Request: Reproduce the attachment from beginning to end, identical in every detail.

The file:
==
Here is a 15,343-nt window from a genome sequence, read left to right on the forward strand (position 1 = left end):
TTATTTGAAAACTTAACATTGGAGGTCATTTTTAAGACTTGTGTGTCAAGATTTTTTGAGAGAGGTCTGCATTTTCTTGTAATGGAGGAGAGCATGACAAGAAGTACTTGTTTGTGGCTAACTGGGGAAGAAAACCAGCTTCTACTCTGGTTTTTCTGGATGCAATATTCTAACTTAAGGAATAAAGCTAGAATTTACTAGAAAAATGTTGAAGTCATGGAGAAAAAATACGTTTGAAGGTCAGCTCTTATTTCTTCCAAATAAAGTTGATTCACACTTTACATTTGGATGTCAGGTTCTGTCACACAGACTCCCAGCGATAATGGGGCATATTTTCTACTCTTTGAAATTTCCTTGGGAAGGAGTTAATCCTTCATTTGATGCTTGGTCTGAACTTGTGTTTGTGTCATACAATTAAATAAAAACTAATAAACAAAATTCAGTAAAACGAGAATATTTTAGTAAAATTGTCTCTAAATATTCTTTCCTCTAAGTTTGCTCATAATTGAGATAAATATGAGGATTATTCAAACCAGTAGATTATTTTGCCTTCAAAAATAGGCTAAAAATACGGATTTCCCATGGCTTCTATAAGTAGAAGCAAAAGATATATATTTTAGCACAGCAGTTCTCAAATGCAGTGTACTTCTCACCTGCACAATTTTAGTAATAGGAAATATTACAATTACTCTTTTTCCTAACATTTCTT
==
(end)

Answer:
Here is a 15,343-nt window from a genome sequence, read left to right on the forward strand (position 1 = left end):
TTATTTGAAAACTTAACATTGGAGGTCATTTTTAAGACTTGTGTGTCAAGATTTTTTGAGAGAGGTCTGCATTTTCTTGTAATGGAGGAGAGCATGACAAGAAGTACTTGTTTGTGGCTAACTGGGGAAGAAAACCAGCTTCTACTCTGGTTTTTCTGGATGCAATATTCTAACTTAAGGAATAAAGCTAGAATTTACTAGAAAAATGTTGAAGTCATGGAGAAAAAATACGTTTGAAGGTCAGCTCTTATTTCTTCCAAATAAAGTTGATTCACACTTTACATTTGGATGTCAGGTTCTGTCACACAGACTCCCAGCGATAATGGGGCATATTTTCTACTCTTTGAAATTTCCTTGGGAAGGAGTTAATCCTTCATTTGATGCTTGGTCTGAACTTGTGTTTGTGTCATACAATTAAATAAAAACTAATAAACAAAATTCAGTAAAACGAGAATATTTTAGTAAAATTGTCTCTAAATATTCTTTCCTCTAAGTTTGCTCATAATTGAGATAAATATGAGGATTATTCAAACCAGTAGATTATTTTGCCTTCAAAAATAGGCTAAAAATACGGATTTCCCATGGCTTCTATAAGTAGAAGCAAAAGATATATATTTTAGCACAGCAGTTCTCAAATGCAGTGTACTTCTCACCTGCACAATTTTAGTAATAGGAAATATTACAATTACTCTTTTTCCTAACATTTCTT